Ramsey gave a television interview, stating that Robinson had been ‘utterly wrong and misleading to denounce the imagery of God held by Christian men, women and children […] and to say that we can’t have any new thought until it is swept away.’ The statement was short, and blunt, and provoked Robinson to protest; but Ramsey was at the time also writing the pamphlet that was to be published three weeks later as Image Old and New; an attempt not at debunking so much as to show that the Church was prepared to engage with the issues whilst at the same time emphasising the necessary limits. Finally there was still the matter of an heresy hunt in the Convocation, and ‘with great reluctance’ but some success Ramsey used part of his presidential address to meet the point.
To what extent could Ramsey have handled the affair differently ? He later acknowledged that there had been ‘in the background a widespread crisis of faith which cried out for another kind of spirit in meeting it.’ Perhaps Ramsey was not quite engaged with some of the theological currents with which Robinson’s mind was flowing; they were certainly not those he found most congenial. That said, Image Old and New shows a quite sufficient grasp of the main issues for the needs of an archbishop, if not indeed of a professional theologian, and neither had Ramsey come to them anew in 1963.
Ramsey certainly regretted the pastoral damage done to his relationships with both Robinson and Stockwood. The correspondence with Robinson is amongst the most painful in the Ramsey Papers, and his chaplain thought he had never seen Ramsey so upset. And it was perhaps in the church’s pastoral role that Ramsey was caught behind the pace. Ramsey was well aware of the estrangement of much of the public from a church guilty of ‘assuming too easily that the faith may be taken for granted and needs only to be stated and commended.’ But such commendation was only possible if ‘we go out and put ourselves with loving sympathy inside the doubts of the doubting, the questions of the questioners, and the loneliness of those who have lost their way.’ In the case of Honest to God, however, he was slow to grasp the depth of that estrangement. The testimonies brought together in the later The Honest to God Debate clearly show that Robinson had touched a great many people, and to the quick, and it was this that Ramsey was slow to appreciate.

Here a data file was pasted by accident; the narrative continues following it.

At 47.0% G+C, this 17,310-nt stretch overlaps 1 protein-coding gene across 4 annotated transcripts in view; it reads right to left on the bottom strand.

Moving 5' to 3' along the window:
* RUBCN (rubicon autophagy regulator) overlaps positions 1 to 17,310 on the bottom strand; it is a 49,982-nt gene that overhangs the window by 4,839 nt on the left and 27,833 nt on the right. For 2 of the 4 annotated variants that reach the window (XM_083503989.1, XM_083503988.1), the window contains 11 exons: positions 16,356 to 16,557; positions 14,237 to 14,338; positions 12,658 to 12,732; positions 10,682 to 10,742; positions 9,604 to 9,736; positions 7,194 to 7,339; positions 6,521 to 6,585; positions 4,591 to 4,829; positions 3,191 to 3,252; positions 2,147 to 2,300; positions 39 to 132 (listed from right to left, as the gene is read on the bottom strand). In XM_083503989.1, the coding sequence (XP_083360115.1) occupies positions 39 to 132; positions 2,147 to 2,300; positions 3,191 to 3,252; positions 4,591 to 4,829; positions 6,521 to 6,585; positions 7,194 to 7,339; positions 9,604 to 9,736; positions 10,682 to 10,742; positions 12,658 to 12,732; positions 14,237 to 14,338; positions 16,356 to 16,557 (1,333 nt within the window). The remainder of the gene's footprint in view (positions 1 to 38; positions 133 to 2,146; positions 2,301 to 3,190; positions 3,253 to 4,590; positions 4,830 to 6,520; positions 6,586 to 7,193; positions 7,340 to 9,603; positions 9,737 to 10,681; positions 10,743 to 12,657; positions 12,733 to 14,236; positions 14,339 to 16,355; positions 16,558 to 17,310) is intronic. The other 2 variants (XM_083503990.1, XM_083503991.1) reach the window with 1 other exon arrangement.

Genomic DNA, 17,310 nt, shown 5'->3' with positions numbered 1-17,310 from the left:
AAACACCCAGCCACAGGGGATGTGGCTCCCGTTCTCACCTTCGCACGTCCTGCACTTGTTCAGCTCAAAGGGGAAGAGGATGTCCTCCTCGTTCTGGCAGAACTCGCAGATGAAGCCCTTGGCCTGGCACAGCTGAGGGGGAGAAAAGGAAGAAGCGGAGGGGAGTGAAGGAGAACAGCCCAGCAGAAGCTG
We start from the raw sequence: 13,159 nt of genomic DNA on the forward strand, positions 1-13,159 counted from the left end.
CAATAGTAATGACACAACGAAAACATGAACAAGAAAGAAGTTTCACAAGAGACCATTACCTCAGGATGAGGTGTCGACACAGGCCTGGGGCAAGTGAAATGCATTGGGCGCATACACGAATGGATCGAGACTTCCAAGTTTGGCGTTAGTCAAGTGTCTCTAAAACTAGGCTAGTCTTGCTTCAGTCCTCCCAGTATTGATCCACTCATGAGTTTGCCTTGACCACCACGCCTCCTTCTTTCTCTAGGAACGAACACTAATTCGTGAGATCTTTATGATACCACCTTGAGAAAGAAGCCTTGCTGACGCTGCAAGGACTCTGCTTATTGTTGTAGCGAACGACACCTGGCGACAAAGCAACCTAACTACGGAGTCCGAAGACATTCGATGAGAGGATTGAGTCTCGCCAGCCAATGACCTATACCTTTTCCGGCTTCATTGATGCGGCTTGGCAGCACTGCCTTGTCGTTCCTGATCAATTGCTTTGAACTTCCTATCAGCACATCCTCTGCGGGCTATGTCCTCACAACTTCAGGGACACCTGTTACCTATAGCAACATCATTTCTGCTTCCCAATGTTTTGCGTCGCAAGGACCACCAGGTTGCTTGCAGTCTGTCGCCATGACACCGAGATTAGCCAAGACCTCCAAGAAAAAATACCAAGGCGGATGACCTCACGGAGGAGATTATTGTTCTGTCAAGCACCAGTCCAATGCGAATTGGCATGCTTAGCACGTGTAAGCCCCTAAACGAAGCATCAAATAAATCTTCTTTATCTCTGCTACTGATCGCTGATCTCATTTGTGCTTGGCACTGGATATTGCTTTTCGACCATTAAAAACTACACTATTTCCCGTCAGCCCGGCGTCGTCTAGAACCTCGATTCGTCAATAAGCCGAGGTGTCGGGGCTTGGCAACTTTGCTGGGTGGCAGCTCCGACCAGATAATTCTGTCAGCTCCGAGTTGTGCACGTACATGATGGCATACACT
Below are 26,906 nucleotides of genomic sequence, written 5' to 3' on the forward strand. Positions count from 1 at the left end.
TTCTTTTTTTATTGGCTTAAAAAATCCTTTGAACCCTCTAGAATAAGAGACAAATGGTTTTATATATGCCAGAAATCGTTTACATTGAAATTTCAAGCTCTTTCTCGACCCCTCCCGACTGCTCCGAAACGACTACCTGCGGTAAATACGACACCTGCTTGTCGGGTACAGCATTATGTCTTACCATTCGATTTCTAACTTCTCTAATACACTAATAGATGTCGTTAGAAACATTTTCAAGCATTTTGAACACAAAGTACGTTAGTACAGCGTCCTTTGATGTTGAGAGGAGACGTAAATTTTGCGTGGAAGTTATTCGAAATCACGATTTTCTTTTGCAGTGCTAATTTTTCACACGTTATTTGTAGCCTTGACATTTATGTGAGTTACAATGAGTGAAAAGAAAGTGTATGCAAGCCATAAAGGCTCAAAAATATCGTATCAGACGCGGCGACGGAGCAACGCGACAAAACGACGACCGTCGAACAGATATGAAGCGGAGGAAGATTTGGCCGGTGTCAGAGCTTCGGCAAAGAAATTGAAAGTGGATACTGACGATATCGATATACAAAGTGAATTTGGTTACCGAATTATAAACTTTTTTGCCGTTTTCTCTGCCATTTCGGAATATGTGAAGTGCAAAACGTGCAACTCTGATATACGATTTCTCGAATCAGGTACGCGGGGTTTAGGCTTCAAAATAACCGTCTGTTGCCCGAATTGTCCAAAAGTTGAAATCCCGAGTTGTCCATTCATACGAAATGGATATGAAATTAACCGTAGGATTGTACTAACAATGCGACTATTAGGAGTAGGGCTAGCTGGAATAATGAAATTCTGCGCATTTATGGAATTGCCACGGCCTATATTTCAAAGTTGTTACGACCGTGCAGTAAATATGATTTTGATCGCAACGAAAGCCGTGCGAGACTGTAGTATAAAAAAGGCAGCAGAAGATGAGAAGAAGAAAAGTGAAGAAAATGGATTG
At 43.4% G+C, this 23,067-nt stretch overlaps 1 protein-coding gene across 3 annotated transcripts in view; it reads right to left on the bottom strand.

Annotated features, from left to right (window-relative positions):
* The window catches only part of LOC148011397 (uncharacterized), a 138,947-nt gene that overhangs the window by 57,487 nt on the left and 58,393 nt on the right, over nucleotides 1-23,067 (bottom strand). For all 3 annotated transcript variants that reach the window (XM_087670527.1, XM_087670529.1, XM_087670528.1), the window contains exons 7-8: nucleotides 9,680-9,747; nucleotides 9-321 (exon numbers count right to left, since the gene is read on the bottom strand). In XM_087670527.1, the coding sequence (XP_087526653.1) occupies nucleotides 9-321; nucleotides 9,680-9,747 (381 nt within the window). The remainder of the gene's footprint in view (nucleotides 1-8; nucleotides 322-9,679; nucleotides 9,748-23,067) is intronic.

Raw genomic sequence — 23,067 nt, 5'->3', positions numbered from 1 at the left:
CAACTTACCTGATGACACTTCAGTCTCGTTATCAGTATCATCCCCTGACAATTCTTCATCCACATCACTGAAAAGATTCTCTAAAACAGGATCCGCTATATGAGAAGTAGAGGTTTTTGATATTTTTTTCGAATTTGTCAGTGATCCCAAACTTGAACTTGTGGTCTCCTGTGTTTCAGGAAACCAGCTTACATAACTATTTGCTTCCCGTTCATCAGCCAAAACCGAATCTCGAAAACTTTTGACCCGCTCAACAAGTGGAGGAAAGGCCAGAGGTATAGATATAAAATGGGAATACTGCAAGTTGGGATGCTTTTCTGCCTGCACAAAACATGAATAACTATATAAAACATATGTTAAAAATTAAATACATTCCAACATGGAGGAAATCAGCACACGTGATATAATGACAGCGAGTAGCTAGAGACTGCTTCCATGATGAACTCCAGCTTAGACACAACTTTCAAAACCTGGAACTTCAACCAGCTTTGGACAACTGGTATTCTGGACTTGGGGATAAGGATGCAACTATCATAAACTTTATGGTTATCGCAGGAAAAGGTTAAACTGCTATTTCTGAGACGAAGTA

Ultimately, however, Ramsey had no choice. For all the comfort and relief that the book had brought to some, it had also caused acute distress to others. A priest in Ramsey’s former diocese of Durham felt that the ground had been cut from beneath the ordinary parish clergy, facing questions from their flock which they could not answer: ‘what are we poor priests to do ?’ If there was a pastoral need to meet the doubts of the doubting, it was to be balanced with a responsibility to the existing faithful.
More fundamentally, Ramsey’s hands were tied by his responsibility to the integrity of the Church of England as a whole. There had to be something, however small, that distinguished a church from a voluntary society for the discussion of religious opinions; and that something was fixity in doctrine at its core. Just months before the storm broke, Ramsey spoke of ‘the hard adventure of blending depth of conviction with the utmost reverence for the mind and conscience of other people’. The church had a difficult double role, of ‘encouraging freedom of enquiry and adhering to a definite faith revealed in Holy Scripture and summarized in the historic creeds.’ In a phrase of Mandell Creighton, there was a need to balance ‘“the right of the individual to be free and the duty of the institution to be something.”’ Once Ramsey had been convinced that Robinson, however unwittingly and however well intentioned, had subtracted from that essential something, then there was no option than to act.